We had asked you, dear readers to tell us what you think about the #SydneyStabbing incident.
Here, Melbourne-based Rediff reader Anil Kumar shares some crucial dos and don'ts to follow, when you are in Australia.
I am living in Melbourne, Australia.
I have been a student between 2007 and 2009.
At present, I am working as an IT professional.
Australia is a beautiful country but definitely not safe at all places and times.
The risk factor depends on three things:
1. Time -- odd hours
2. Location -- less crowded areas
I am sharing a list of dos and don'ts which will be helpful for everyone who comes to stay in Australia.
Don't live in outskirts of the city as it’s usually targeted by criminals as it is poorly populated and there are no CCTV cameras to monitor the activity.
People choose outskirts to save money as the cost of living is low.
However, I'd advise you to try and live near to the city, or in crowded places, preferably, where there is a police station nearby and you can feel safe and help will be at hand.
Avoid travelling alone at late nights. Always have friends or people with you.
Don't argue or stare at strangers.
Don't get inside a train where there are groups of guys shouting. If you accidentally do, change the compartment.
Avoid late night parties, clubbing and returning from work.
Arrange or request for a pick and drop facility if you are located in unsafe suburbs.
If you are walking alone, don't display your valuables in the public places like mobile phones, particularly when it is late in the night.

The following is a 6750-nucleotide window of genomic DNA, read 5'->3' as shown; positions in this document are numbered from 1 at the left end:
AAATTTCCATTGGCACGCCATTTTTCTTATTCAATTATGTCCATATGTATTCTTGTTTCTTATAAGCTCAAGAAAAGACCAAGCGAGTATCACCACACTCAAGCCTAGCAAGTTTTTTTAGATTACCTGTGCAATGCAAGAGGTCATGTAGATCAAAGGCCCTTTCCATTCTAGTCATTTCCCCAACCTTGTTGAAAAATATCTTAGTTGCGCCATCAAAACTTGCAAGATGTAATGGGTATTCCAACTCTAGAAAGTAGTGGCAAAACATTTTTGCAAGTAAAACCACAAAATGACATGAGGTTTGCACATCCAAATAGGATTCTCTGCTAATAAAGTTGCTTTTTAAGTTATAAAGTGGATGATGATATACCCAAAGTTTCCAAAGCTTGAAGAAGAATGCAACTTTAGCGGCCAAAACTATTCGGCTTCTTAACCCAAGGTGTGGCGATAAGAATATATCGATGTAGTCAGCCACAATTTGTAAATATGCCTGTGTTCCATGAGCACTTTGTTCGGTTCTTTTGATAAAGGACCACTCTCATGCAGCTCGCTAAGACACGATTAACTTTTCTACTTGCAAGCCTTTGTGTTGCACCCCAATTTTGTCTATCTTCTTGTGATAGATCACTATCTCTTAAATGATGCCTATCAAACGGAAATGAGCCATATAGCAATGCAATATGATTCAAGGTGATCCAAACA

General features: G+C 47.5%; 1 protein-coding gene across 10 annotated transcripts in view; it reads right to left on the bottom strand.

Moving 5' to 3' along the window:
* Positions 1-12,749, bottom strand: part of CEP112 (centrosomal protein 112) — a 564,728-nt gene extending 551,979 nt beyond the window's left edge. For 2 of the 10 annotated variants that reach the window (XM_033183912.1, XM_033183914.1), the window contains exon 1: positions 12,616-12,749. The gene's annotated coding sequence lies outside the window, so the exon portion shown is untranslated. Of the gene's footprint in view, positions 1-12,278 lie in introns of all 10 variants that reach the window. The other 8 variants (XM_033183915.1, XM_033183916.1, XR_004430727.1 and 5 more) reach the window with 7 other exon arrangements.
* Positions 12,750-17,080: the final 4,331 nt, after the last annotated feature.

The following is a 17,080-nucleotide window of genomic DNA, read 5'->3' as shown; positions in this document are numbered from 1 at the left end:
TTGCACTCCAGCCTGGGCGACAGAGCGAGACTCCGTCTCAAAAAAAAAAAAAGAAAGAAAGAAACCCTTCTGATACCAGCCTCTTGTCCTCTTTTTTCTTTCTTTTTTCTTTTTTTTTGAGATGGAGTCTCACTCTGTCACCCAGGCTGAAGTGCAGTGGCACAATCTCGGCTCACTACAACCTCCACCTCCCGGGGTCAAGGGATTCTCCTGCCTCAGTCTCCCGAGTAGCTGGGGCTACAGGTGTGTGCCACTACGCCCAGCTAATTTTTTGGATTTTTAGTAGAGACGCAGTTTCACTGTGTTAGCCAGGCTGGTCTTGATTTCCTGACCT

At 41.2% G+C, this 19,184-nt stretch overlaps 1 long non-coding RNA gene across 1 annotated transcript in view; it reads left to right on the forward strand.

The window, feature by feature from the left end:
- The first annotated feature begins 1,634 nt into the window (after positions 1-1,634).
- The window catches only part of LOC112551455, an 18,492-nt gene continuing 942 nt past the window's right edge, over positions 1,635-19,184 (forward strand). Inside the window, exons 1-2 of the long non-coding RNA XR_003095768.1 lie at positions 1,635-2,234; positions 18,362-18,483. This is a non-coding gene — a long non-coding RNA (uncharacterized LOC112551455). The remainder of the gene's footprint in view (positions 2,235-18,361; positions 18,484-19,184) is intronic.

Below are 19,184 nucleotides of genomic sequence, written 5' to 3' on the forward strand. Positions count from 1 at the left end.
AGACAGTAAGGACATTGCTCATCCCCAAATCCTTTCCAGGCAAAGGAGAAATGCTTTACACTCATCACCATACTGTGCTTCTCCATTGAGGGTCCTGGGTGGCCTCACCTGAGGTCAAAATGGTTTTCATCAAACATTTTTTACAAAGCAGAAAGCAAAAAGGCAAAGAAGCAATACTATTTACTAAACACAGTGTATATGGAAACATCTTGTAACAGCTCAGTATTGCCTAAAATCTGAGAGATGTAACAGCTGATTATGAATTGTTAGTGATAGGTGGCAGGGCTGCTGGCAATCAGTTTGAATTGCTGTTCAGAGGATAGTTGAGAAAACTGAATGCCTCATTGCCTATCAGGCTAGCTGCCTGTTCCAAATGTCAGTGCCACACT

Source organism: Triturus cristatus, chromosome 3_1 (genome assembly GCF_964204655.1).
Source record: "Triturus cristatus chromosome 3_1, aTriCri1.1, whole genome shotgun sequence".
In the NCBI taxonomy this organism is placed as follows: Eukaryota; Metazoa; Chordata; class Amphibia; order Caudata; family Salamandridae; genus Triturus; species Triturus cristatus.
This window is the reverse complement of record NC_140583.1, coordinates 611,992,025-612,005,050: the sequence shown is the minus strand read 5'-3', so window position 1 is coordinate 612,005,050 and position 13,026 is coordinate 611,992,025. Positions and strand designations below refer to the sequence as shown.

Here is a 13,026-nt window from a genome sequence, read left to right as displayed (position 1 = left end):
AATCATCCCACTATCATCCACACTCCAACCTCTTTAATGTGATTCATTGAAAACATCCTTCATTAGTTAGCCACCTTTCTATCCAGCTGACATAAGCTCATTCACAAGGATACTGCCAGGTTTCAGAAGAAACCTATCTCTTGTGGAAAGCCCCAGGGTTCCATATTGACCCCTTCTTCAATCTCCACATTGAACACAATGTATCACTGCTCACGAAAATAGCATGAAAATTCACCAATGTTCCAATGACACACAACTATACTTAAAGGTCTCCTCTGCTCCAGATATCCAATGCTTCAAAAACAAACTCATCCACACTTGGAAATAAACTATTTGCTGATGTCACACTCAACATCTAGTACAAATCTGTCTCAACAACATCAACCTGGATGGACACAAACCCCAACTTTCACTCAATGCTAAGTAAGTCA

Criminals observe your lifestyle before targeting you. A random attack is likely to happen in a deserted place, more with an unaided girl than a boy.
Never talk on mobile phones while travelling in lonely, deserted areas. If you are busy on the phone, you cannot observe somebody attacking you.
Criminals may attack you for your mobile phone or valuables.
Be vigilant always. Keep your eyes and ears open to avoid any possible risky situation.
Have the speed dial in your mobile set to 000. The emergency number dials police and ambulance.
Ensure you carry a safety alarm which makes a loud sound on being pressed. If somebody attacks you, you may use it to trigger an alert. You can buy it from any store in Australia.
If you are late, take a cab back home or ask a friend to pick you up.
Try to buy a car; it’s a much safer mode of transport.
Have a plastic gun which resembles the original. It may sometimes help you divert attention and enable you to run away.
If someone is following you, run away to a safe place and dial 000.
In Australia, you are not allowed to carry any kinds of weapons. However, you can carry them in exceptional situations.
If you are carrying scissors or a screw driver, you can say that you are required to use them at work. If you are carrying a pistol, say you recently joined a pistol club and got one for practice.
Please don't go out or travel alone at odd hours. Travel in groups and always ensure you live in the best place -- where the crowd lives. Your life is more important than money.
Learn some self-defense skills. Be strong never to give yourself up to the criminals.
Lead image: An office worker uses his mobile phone in front of the Sydney Opera House as he leaves Sydney's Central Business District.
Photograph: Daniel Munoz/Reuters
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